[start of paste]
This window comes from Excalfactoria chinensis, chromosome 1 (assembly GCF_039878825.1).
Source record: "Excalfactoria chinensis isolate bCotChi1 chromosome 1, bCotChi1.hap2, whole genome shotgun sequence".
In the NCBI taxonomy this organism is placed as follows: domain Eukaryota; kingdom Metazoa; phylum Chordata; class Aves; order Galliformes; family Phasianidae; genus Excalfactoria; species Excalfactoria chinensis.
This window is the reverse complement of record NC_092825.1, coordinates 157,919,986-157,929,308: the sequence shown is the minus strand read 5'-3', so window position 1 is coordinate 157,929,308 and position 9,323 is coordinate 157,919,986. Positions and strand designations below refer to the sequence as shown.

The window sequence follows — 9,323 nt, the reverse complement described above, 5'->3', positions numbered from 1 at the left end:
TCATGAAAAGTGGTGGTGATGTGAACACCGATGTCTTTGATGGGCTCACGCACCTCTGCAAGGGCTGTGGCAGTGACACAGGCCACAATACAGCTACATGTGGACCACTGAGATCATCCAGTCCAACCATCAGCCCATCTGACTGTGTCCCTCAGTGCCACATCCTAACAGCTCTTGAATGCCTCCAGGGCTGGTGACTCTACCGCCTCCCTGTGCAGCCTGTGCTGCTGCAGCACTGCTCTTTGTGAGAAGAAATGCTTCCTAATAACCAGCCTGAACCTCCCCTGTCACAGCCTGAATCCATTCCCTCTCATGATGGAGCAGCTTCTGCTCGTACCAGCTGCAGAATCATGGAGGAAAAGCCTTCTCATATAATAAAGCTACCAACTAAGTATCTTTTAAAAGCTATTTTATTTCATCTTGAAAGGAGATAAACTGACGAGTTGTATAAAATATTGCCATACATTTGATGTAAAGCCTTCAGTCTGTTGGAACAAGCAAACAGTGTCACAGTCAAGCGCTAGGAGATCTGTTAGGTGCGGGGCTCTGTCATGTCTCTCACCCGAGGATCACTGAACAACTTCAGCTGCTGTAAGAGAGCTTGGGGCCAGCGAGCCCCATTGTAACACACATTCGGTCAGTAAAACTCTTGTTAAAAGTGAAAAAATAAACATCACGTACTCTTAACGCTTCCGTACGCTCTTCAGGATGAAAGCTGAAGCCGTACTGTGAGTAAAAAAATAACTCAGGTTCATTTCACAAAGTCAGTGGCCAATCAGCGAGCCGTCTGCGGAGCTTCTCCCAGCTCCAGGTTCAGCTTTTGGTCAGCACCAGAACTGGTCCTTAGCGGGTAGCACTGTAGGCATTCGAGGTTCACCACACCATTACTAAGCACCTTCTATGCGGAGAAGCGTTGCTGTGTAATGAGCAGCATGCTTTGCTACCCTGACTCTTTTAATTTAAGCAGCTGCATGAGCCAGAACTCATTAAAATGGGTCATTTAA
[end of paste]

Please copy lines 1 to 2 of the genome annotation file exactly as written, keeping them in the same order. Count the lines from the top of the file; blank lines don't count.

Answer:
This window comes from Excalfactoria chinensis, chromosome 1 (assembly GCF_039878825.1).
Source record: "Excalfactoria chinensis isolate bCotChi1 chromosome 1, bCotChi1.hap2, whole genome shotgun sequence".